Nursing her Career Dr. Lena RippsteinFrom Features & Blogs
Dr. Lena Rippstein is a woman who loves her work—and there is a lot of it. She is an assistant professor and director of nursing at Schreiner, and she designed and implemented the University’s new Bachelor of Science in Nursing Program. You might think that with all that she would just go home in the evening and put her feet up with her husband and their dachshund Woofgang (a rescue from Freeman-Fritts in Kerrville) and Meika (a German Shepherd from Germany). Well, not exactly.
As a board-certified advanced practice RN and a gerontological nurse practitioner, Rippstein makes house calls and does nursing home rounds in Kerrville and San Antonio on weekends and evenings because, she said, “you need to keep up your skills.” She is a sub-investigator for Texas Medical Research Association clinical trials, is on the board of trustees for Hill Country CARES and volunteers with the Christian Women’s Job Corps.
Rippstein received her bachelor’s and master’s degrees in nursing from The University of Texas Health Science Center in San Antonio, and her post-master’s certification as a Gerontological Nurse Practitioner along with her doctorate in nursing with a focus in geriatrics from the University of Texas Medical Branch in Galveston. Recently, she has been asked to speak to Ph.D. nursing students at UTMB.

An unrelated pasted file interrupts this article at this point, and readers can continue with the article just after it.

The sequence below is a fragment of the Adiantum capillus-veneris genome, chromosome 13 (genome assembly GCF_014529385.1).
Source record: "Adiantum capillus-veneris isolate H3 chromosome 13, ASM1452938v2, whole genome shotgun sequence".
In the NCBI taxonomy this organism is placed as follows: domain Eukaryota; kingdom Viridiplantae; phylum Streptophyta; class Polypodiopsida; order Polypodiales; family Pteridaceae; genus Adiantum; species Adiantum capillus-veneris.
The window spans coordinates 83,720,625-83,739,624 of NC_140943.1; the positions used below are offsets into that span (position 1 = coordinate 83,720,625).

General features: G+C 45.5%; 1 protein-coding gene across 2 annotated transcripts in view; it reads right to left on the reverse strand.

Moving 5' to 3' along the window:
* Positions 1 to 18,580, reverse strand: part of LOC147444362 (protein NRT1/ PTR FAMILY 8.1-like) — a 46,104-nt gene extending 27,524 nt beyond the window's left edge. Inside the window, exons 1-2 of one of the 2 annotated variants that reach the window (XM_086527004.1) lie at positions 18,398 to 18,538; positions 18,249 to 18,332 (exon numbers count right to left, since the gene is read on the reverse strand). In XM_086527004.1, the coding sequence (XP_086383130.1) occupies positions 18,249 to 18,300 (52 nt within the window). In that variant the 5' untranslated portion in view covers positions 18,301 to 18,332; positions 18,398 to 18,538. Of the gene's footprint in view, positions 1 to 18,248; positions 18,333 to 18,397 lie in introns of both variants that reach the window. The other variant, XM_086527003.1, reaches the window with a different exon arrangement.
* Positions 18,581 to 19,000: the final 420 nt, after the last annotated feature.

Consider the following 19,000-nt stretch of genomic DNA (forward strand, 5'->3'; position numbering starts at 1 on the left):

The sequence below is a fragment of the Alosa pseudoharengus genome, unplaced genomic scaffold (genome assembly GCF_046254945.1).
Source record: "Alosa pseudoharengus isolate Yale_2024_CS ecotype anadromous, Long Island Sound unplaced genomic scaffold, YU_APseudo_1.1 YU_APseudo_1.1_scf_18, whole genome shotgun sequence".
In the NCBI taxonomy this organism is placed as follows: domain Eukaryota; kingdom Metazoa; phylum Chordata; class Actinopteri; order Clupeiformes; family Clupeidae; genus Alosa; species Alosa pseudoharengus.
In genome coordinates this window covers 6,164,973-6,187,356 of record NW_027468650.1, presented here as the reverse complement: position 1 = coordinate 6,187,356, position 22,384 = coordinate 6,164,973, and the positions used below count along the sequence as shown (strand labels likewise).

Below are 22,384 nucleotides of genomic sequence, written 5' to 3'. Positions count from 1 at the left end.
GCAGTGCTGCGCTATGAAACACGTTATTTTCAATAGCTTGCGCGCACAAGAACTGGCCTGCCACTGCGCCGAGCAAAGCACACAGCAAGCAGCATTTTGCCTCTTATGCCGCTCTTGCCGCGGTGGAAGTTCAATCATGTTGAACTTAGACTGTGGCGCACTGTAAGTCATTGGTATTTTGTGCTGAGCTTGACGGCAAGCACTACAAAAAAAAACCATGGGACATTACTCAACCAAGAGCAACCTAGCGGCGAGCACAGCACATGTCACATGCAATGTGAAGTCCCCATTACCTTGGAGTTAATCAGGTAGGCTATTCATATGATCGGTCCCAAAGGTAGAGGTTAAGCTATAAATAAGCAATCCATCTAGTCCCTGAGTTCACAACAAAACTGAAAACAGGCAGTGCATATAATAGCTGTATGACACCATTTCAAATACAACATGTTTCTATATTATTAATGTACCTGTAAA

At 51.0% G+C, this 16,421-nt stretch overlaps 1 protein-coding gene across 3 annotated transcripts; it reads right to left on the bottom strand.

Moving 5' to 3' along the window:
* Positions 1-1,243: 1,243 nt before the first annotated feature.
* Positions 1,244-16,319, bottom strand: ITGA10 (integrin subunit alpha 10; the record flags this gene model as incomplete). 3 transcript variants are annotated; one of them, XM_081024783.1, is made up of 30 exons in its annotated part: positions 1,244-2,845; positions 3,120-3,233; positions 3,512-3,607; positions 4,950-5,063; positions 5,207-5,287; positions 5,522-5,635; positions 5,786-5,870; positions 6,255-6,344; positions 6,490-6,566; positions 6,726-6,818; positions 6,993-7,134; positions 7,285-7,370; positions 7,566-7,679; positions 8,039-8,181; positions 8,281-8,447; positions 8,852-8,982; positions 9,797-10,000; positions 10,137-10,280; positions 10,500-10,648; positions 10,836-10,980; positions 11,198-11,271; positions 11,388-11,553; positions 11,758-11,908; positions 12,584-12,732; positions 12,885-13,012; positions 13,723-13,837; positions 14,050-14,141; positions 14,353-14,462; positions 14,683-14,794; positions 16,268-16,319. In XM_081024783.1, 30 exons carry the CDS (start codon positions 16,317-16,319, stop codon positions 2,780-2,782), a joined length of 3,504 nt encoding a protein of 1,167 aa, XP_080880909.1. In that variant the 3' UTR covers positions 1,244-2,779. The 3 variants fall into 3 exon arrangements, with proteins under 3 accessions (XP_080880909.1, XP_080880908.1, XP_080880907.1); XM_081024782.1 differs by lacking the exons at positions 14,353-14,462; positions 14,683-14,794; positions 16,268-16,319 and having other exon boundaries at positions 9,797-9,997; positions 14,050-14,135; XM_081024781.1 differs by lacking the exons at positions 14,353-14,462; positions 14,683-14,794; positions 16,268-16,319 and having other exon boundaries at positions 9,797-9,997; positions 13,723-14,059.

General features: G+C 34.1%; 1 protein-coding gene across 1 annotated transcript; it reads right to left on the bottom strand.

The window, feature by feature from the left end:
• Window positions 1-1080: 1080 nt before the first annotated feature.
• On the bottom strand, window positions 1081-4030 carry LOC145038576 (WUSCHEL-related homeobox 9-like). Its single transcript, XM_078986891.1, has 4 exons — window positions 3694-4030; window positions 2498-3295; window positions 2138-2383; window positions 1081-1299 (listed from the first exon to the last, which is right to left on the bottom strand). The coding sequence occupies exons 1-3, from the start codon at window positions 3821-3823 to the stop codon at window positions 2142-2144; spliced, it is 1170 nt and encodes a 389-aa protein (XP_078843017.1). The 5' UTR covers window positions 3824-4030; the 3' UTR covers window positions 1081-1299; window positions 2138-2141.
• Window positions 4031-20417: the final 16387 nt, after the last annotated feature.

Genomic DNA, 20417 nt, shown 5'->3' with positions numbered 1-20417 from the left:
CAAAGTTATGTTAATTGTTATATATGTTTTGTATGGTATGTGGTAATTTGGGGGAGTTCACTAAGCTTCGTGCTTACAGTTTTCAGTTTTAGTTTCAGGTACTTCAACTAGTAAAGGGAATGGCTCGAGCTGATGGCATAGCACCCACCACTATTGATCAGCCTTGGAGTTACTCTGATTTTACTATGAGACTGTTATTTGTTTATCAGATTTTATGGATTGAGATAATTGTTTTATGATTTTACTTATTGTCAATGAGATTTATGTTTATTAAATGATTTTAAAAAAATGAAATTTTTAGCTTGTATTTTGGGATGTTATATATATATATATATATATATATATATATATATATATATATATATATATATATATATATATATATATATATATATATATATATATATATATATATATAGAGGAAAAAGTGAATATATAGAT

In the last 12 months, Rippstein has traveled to Florida, Washington D.C. and Europe. She has also given multiple professional presentations in Texas and Mexico and said she averages somewhere between five and 10 presentations a year.
“I love to travel,” Rippstein said. And that’s a good thing, because she also added, “This is one of my slower years; sometimes I travel even more.”
And she isn’t sitting back on her Schreiner laurels now that the first BSN classes started this fall. She is planning to establish a chapter of the Texas Student Nursing Association here, as well as chapter of Sigma Theta Tau, the international nursing honor society.
Rippstein is also very interested in community outreach and involvement.
“When we received approval from the Board of Nursing,” she said, “we were given a commendation for the Schreiner nursing program’s work with the community. We set up advisory committees designed to address community needs and nursing education and practice in the Kerrville area.”
She and Dr. Kyle Busing recently completed a pilot study of the effects of a community-based exercise program on older adults that was extensively covered by the local newspaper. They presented the results of the study as part of Schreiner’s Chautauqua series in September.
“After 50, what you do for yourself radically impacts the aging process,” Rippstein said. “Exercise and good nutrition can make a big difference.
“I love my job at Schreiner,” she said. “I don’t think it dawned on me until I was already here what an honor it is to develop a nursing program. How many people get to do that?”